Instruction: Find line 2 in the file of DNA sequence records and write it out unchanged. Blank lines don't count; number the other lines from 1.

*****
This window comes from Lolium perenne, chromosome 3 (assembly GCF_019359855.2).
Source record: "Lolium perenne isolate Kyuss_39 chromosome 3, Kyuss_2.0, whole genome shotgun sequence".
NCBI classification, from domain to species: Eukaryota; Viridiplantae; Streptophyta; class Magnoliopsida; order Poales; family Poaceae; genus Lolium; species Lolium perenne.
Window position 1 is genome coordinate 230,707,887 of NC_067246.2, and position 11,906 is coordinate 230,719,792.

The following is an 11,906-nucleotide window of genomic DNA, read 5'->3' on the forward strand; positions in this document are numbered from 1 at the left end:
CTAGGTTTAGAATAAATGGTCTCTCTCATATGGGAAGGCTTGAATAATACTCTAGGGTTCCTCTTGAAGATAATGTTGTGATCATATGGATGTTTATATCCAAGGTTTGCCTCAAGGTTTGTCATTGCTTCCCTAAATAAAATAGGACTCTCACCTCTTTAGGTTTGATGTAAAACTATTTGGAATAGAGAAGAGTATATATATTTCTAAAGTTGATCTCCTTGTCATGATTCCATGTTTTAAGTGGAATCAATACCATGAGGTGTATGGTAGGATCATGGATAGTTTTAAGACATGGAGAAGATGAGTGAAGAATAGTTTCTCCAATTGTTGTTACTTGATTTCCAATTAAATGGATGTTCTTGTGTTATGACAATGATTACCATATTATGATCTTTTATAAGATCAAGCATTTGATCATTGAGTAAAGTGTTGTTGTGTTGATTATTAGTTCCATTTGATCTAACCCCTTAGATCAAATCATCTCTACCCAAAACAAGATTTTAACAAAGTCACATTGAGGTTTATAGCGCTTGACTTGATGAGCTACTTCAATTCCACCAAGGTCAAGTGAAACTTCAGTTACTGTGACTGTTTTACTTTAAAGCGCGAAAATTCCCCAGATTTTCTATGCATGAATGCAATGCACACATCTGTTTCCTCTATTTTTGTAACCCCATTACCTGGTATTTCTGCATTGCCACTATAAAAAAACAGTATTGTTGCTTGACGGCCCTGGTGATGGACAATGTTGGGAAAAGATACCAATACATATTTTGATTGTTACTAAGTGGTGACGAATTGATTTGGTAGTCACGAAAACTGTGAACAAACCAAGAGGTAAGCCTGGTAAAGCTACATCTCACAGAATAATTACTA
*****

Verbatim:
Source record: "Lolium perenne isolate Kyuss_39 chromosome 3, Kyuss_2.0, whole genome shotgun sequence".